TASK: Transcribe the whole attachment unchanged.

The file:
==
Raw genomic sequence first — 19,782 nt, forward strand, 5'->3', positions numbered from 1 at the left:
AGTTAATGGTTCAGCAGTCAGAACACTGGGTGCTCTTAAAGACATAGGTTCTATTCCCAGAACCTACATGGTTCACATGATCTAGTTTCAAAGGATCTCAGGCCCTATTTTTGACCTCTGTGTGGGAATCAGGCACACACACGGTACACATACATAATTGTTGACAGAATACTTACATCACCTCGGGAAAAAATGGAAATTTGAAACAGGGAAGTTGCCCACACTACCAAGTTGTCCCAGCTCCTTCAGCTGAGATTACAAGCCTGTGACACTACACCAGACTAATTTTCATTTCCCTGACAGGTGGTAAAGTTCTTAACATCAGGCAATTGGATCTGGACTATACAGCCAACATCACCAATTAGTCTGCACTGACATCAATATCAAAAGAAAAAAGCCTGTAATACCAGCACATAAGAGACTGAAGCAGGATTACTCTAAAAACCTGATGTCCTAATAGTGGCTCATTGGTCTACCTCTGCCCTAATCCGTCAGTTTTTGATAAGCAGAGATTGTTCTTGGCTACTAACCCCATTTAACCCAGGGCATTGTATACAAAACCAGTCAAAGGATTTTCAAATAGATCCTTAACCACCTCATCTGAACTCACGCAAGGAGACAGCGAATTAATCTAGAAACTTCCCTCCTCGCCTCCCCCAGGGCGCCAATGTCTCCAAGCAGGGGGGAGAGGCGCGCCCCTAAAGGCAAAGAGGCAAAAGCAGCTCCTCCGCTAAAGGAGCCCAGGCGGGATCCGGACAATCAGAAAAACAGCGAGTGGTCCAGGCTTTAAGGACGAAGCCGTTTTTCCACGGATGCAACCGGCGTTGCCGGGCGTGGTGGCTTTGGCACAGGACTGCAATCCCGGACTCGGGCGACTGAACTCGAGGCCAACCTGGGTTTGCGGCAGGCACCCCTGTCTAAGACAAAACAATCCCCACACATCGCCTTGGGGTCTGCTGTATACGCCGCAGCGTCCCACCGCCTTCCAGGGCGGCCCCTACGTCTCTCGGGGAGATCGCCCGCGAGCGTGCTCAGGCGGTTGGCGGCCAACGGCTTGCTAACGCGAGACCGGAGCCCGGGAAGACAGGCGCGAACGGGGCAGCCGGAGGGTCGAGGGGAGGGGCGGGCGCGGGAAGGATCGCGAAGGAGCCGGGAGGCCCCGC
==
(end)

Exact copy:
Raw genomic sequence first — 19,782 nt, forward strand, 5'->3', positions numbered from 1 at the left:
AGTTAATGGTTCAGCAGTCAGAACACTGGGTGCTCTTAAAGACATAGGTTCTATTCCCAGAACCTACATGGTTCACATGATCTAGTTTCAAAGGATCTCAGGCCCTATTTTTGACCTCTGTGTGGGAATCAGGCACACACACGGTACACATACATAATTGTTGACAGAATACTTACATCACCTCGGGAAAAAATGGAAATTTGAAACAGGGAAGTTGCCCACACTACCAAGTTGTCCCAGCTCCTTCAGCTGAGATTACAAGCCTGTGACACTACACCAGACTAATTTTCATTTCCCTGACAGGTGGTAAAGTTCTTAACATCAGGCAATTGGATCTGGACTATACAGCCAACATCACCAATTAGTCTGCACTGACATCAATATCAAAAGAAAAAAGCCTGTAATACCAGCACATAAGAGACTGAAGCAGGATTACTCTAAAAACCTGATGTCCTAATAGTGGCTCATTGGTCTACCTCTGCCCTAATCCGTCAGTTTTTGATAAGCAGAGATTGTTCTTGGCTACTAACCCCATTTAACCCAGGGCATTGTATACAAAACCAGTCAAAGGATTTTCAAATAGATCCTTAACCACCTCATCTGAACTCACGCAAGGAGACAGCGAATTAATCTAGAAACTTCCCTCCTCGCCTCCCCCAGGGCGCCAATGTCTCCAAGCAGGGGGGAGAGGCGCGCCCCTAAAGGCAAAGAGGCAAAAGCAGCTCCTCCGCTAAAGGAGCCCAGGCGGGATCCGGACAATCAGAAAAACAGCGAGTGGTCCAGGCTTTAAGGACGAAGCCGTTTTTCCACGGATGCAACCGGCGTTGCCGGGCGTGGTGGCTTTGGCACAGGACTGCAATCCCGGACTCGGGCGACTGAACTCGAGGCCAACCTGGGTTTGCGGCAGGCACCCCTGTCTAAGACAAAACAATCCCCACACATCGCCTTGGGGTCTGCTGTATACGCCGCAGCGTCCCACCGCCTTCCAGGGCGGCCCCTACGTCTCTCGGGGAGATCGCCCGCGAGCGTGCTCAGGCGGTTGGCGGCCAACGGCTTGCTAACGCGAGACCGGAGCCCGGGAAGACAGGCGCGAACGGGGCAGCCGGAGGGTCGAGGGGAGGGGCGGGCGCGGGAAGGATCGCGAAGGAGCCGGGAGGCCCCGC